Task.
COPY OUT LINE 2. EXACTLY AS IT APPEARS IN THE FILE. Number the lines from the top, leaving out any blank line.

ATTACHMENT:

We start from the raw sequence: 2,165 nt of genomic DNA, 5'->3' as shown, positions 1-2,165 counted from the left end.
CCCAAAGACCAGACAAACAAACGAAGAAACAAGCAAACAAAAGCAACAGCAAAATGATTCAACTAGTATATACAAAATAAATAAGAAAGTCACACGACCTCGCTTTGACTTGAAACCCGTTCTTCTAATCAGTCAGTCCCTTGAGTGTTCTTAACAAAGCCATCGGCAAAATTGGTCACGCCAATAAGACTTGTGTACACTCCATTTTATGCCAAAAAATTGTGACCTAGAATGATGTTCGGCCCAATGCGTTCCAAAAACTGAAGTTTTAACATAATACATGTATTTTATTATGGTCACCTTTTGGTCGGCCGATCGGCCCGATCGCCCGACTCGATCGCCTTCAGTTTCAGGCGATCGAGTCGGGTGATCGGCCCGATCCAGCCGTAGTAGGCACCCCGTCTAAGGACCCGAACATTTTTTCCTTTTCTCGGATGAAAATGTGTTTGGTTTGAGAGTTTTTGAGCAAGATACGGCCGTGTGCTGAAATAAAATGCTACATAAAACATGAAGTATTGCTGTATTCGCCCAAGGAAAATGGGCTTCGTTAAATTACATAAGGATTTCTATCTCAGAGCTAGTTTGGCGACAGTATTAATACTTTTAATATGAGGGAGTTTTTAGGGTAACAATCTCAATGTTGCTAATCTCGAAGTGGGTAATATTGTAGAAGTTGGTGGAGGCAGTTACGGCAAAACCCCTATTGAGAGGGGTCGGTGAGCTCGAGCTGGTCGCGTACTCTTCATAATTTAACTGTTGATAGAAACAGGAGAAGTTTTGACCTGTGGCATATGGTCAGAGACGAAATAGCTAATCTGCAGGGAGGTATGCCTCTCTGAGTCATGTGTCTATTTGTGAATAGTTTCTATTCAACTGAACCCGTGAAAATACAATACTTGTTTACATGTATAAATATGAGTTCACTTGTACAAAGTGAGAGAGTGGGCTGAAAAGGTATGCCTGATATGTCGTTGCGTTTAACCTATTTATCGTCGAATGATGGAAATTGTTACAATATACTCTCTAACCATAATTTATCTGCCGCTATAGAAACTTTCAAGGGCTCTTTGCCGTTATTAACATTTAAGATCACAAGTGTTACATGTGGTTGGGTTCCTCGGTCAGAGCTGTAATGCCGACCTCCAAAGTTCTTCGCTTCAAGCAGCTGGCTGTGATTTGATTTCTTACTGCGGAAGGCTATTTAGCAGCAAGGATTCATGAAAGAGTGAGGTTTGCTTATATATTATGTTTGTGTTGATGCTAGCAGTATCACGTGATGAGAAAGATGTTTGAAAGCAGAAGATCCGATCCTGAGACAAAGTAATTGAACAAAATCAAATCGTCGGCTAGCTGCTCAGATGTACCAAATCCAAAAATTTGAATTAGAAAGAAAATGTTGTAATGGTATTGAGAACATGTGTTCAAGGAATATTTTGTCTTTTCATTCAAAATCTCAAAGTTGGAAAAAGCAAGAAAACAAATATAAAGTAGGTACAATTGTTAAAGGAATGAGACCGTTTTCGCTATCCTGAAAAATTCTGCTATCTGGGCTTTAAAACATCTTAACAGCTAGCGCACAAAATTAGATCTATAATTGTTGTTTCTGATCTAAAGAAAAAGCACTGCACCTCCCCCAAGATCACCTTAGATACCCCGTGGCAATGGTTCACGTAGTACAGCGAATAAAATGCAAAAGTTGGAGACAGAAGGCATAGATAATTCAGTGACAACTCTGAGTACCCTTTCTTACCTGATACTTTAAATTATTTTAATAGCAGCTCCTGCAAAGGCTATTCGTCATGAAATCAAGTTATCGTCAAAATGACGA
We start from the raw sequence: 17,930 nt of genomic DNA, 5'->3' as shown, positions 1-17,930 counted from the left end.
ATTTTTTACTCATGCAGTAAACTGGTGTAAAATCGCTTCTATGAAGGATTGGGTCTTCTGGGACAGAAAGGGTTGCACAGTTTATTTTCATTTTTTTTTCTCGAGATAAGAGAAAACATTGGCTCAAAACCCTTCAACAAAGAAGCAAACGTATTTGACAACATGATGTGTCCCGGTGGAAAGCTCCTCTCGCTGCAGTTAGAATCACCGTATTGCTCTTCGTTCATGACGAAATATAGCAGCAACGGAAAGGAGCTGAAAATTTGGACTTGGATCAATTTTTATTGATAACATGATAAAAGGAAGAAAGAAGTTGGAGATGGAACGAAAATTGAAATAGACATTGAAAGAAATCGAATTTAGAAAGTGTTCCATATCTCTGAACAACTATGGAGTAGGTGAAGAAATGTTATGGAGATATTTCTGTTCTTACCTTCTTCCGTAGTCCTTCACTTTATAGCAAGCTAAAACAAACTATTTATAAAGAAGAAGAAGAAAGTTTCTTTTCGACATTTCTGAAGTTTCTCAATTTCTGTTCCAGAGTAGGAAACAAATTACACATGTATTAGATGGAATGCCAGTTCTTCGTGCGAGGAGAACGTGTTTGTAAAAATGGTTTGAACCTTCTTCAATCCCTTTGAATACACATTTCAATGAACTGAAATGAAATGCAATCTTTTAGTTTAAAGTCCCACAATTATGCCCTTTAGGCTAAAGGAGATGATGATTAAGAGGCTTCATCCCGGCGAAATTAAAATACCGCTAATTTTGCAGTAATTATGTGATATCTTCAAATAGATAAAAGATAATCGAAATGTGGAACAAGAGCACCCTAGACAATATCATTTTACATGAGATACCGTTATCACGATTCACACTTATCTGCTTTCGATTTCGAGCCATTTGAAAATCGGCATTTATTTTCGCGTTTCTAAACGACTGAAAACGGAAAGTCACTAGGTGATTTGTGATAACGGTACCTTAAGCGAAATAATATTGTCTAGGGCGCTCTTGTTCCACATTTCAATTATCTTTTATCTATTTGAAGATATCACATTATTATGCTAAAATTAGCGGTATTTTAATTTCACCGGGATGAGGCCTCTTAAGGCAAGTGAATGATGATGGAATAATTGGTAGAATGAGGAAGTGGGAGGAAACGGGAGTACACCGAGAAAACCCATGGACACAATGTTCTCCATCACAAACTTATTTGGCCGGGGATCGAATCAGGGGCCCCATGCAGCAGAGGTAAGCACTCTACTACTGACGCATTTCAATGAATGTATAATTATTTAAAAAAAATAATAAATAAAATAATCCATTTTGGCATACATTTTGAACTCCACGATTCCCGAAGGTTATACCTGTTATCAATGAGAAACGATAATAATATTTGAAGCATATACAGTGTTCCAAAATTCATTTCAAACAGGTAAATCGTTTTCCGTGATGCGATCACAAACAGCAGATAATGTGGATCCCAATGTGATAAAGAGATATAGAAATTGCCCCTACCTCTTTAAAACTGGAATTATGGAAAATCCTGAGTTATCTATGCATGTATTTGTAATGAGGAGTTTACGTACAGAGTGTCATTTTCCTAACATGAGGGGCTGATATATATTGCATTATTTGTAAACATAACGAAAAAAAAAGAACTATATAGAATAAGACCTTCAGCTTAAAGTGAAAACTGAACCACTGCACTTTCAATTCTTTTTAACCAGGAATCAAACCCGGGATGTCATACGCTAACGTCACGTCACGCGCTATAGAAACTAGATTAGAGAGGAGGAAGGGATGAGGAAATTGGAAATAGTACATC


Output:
CCCAAAGACCAGACAAACAAACGAAGAAACAAGCAAACAAAAGCAACAGCAAAATGATTCAACTAGTATATACAAAATAAATAAGAAAGTCACACGACCTCGCTTTGACTTGAAACCCGTTCTTCTAATCAGTCAGTCCCTTGAGTGTTCTTAACAAAGCCATCGGCAAAATTGGTCACGCCAATAAGACTTGTGTACACTCCATTTTATGCCAAAAAATTGTGACCTAGAATGATGTTCGGCCCAATGCGTTCCAAAAACTGAAGTTTTAACATAATACATGTATTTTATTATGGTCACCTTTTGGTCGGCCGATCGGCCCGATCGCCCGACTCGATCGCCTTCAGTTTCAGGCGATCGAGTCGGGTGATCGGCCCGATCCAGCCGTAGTAGGCACCCCGTCTAAGGACCCGAACATTTTTTCCTTTTCTCGGATGAAAATGTGTTTGGTTTGAGAGTTTTTGAGCAAGATACGGCCGTGTGCTGAAATAAAATGCTACATAAAACATGAAGTATTGCTGTATTCGCCCAAGGAAAATGGGCTTCGTTAAATTACATAAGGATTTCTATCTCAGAGCTAGTTTGGCGACAGTATTAATACTTTTAATATGAGGGAGTTTTTAGGGTAACAATCTCAATGTTGCTAATCTCGAAGTGGGTAATATTGTAGAAGTTGGTGGAGGCAGTTACGGCAAAACCCCTATTGAGAGGGGTCGGTGAGCTCGAGCTGGTCGCGTACTCTTCATAATTTAACTGTTGATAGAAACAGGAGAAGTTTTGACCTGTGGCATATGGTCAGAGACGAAATAGCTAATCTGCAGGGAGGTATGCCTCTCTGAGTCATGTGTCTATTTGTGAATAGTTTCTATTCAACTGAACCCGTGAAAATACAATACTTGTTTACATGTATAAATATGAGTTCACTTGTACAAAGTGAGAGAGTGGGCTGAAAAGGTATGCCTGATATGTCGTTGCGTTTAACCTATTTATCGTCGAATGATGGAAATTGTTACAATATACTCTCTAACCATAATTTATCTGCCGCTATAGAAACTTTCAAGGGCTCTTTGCCGTTATTAACATTTAAGATCACAAGTGTTACATGTGGTTGGGTTCCTCGGTCAGAGCTGTAATGCCGACCTCCAAAGTTCTTCGCTTCAAGCAGCTGGCTGTGATTTGATTTCTTACTGCGGAAGGCTATTTAGCAGCAAGGATTCATGAAAGAGTGAGGTTTGCTTATATATTATGTTTGTGTTGATGCTAGCAGTATCACGTGATGAGAAAGATGTTTGAAAGCAGAAGATCCGATCCTGAGACAAAGTAATTGAACAAAATCAAATCGTCGGCTAGCTGCTCAGATGTACCAAATCCAAAAATTTGAATTAGAAAGAAAATGTTGTAATGGTATTGAGAACATGTGTTCAAGGAATATTTTGTCTTTTCATTCAAAATCTCAAAGTTGGAAAAAGCAAGAAAACAAATATAAAGTAGGTACAATTGTTAAAGGAATGAGACCGTTTTCGCTATCCTGAAAAATTCTGCTATCTGGGCTTTAAAACATCTTAACAGCTAGCGCACAAAATTAGATCTATAATTGTTGTTTCTGATCTAAAGAAAAAGCACTGCACCTCCCCCAAGATCACCTTAGATACCCCGTGGCAATGGTTCACGTAGTACAGCGAATAAAATGCAAAAGTTGGAGACAGAAGGCATAGATAATTCAGTGACAACTCTGAGTACCCTTTCTTACCTGATACTTTAAATTATTTTAATAGCAGCTCCTGCAAAGGCTATTCGTCATGAAATCAAGTTATCGTCAAAATGACGA